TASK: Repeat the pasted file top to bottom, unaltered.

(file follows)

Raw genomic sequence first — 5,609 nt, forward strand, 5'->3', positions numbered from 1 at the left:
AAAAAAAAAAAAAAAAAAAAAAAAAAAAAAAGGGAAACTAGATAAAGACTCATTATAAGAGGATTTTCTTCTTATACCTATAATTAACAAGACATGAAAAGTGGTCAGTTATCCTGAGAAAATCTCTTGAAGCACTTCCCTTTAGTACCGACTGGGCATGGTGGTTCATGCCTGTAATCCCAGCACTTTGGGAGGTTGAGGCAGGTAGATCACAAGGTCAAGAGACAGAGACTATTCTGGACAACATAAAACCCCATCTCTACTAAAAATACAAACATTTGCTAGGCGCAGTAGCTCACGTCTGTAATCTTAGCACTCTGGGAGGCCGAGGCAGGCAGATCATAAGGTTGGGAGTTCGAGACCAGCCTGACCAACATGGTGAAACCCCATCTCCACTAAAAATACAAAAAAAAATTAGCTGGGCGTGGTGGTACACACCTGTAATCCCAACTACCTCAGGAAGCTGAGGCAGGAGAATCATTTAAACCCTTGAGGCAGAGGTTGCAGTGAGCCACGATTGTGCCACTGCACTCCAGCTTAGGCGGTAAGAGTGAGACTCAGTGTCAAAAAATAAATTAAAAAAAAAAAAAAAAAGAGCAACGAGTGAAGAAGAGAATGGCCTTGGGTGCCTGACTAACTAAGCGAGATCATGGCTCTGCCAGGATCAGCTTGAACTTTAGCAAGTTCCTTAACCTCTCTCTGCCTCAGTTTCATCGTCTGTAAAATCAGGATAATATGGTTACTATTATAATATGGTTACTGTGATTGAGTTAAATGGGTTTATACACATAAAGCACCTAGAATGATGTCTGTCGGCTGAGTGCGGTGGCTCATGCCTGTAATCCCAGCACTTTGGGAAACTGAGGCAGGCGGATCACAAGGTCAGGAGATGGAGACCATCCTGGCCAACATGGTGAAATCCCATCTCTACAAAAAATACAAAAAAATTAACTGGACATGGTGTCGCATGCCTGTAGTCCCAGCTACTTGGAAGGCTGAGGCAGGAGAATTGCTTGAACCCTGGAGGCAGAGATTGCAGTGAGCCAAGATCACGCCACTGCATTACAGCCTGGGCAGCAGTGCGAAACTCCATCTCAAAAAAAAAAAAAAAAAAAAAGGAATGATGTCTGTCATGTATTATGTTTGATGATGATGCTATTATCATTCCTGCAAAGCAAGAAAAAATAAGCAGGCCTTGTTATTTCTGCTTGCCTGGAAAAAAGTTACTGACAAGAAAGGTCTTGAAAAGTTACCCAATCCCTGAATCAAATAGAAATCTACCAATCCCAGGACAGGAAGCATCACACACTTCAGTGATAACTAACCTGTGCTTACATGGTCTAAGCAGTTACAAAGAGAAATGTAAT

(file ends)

Raw genomic sequence first — 5,609 nt, forward strand, 5'->3', positions numbered from 1 at the left:
AAAAAAAAAAAAAAAAAAAAAAAAAAAAAAAGGGAAACTAGATAAAGACTCATTATAAGAGGATTTTCTTCTTATACCTATAATTAACAAGACATGAAAAGTGGTCAGTTATCCTGAGAAAATCTCTTGAAGCACTTCCCTTTAGTACCGACTGGGCATGGTGGTTCATGCCTGTAATCCCAGCACTTTGGGAGGTTGAGGCAGGTAGATCACAAGGTCAAGAGACAGAGACTATTCTGGACAACATAAAACCCCATCTCTACTAAAAATACAAACATTTGCTAGGCGCAGTAGCTCACGTCTGTAATCTTAGCACTCTGGGAGGCCGAGGCAGGCAGATCATAAGGTTGGGAGTTCGAGACCAGCCTGACCAACATGGTGAAACCCCATCTCCACTAAAAATACAAAAAAAAATTAGCTGGGCGTGGTGGTACACACCTGTAATCCCAACTACCTCAGGAAGCTGAGGCAGGAGAATCATTTAAACCCTTGAGGCAGAGGTTGCAGTGAGCCACGATTGTGCCACTGCACTCCAGCTTAGGCGGTAAGAGTGAGACTCAGTGTCAAAAAATAAATTAAAAAAAAAAAAAAAAAGAGCAACGAGTGAAGAAGAGAATGGCCTTGGGTGCCTGACTAACTAAGCGAGATCATGGCTCTGCCAGGATCAGCTTGAACTTTAGCAAGTTCCTTAACCTCTCTCTGCCTCAGTTTCATCGTCTGTAAAATCAGGATAATATGGTTACTATTATAATATGGTTACTGTGATTGAGTTAAATGGGTTTATACACATAAAGCACCTAGAATGATGTCTGTCGGCTGAGTGCGGTGGCTCATGCCTGTAATCCCAGCACTTTGGGAAACTGAGGCAGGCGGATCACAAGGTCAGGAGATGGAGACCATCCTGGCCAACATGGTGAAATCCCATCTCTACAAAAAATACAAAAAAATTAACTGGACATGGTGTCGCATGCCTGTAGTCCCAGCTACTTGGAAGGCTGAGGCAGGAGAATTGCTTGAACCCTGGAGGCAGAGATTGCAGTGAGCCAAGATCACGCCACTGCATTACAGCCTGGGCAGCAGTGCGAAACTCCATCTCAAAAAAAAAAAAAAAAAAAAAGGAATGATGTCTGTCATGTATTATGTTTGATGATGATGCTATTATCATTCCTGCAAAGCAAGAAAAAATAAGCAGGCCTTGTTATTTCTGCTTGCCTGGAAAAAAGTTACTGACAAGAAAGGTCTTGAAAAGTTACCCAATCCCTGAATCAAATAGAAATCTACCAATCCCAGGACAGGAAGCATCACACACTTCAGTGATAACTAACCTGTGCTTACATGGTCTAAGCAGTTACAAAGAGAAATGTAAT